It was day two in Yosemite and I was already in love with Yosemite Valley and had the sense I wanted to stay forever. Yosemite is a magical place I have heard some appropriately call Narnia. Yosemite made me feel small as much as it made me feel more connected to nature, myself, my husband, and even with all of those around.
This day, we were hiking Vernal and Nevada Falls. I had done enough research to know that we wanted to get an early start to get ahead of crowds and the heat. I also knew that it was an estimated 5-6 hour hike with an elevation gain of 2000 feet. This meant we would have some burning legs along with some of the most amazing views and waterfalls in our country, and I was ready.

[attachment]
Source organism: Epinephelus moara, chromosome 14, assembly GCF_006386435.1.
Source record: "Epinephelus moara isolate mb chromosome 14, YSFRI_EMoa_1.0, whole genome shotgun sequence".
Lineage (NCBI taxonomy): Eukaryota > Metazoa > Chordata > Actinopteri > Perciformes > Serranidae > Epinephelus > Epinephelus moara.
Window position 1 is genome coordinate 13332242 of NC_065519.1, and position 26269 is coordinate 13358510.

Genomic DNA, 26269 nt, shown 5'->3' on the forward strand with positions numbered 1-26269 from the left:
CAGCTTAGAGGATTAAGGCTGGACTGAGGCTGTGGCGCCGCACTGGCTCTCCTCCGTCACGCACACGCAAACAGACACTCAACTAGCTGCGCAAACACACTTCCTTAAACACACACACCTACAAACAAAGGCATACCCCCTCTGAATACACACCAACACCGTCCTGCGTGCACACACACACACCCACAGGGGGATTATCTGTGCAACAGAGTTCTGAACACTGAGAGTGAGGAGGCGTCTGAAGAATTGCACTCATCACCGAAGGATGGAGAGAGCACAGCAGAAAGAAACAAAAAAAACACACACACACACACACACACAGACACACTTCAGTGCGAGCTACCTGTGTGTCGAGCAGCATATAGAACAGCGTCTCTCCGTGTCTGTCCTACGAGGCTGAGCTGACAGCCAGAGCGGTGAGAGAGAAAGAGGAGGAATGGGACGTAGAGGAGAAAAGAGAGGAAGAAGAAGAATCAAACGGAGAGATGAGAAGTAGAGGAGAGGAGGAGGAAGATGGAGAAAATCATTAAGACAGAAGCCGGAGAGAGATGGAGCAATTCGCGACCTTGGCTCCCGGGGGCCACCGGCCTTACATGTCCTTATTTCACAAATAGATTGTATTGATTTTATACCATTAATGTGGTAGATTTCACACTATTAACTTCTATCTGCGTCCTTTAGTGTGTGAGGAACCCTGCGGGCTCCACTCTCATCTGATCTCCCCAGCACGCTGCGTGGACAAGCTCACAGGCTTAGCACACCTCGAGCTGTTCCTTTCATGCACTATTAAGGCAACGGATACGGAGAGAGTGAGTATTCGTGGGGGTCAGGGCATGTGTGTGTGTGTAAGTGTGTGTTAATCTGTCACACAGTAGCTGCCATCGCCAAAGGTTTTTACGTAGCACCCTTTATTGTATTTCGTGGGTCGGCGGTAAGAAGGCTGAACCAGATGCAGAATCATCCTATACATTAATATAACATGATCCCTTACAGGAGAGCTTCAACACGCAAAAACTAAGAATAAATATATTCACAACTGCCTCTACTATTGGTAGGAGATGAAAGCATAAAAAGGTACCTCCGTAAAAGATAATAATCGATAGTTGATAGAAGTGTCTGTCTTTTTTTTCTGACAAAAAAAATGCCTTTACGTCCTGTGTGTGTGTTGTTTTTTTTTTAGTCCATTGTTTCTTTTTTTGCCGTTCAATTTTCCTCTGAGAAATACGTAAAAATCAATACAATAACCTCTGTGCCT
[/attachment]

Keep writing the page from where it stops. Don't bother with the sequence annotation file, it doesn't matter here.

We had our backpacks filled with snacks, light rain coats, sunscreen, basic safety supplies, a new Nikon camera, and 64 ounces of water each and walking poles. I was in decent shape, but was still surprised at how much weight the two bottles of water added alone. We started the hike and paused and smiled at each other like giddy kids on Christmas morning. I should note that I already considered myself a hiker. Living in Virginia I often hike solo and while living in Boulder, Colorado I was hiking or running in the foothills several times a week. My husband on the other hand had never been a hiker, until now. We had already spent several days between Sequoia and Kings Canyon and as we hiked the 8-mile Mist Falls Trail in Kings Canyon I saw the look in his eye and knew he was hooked.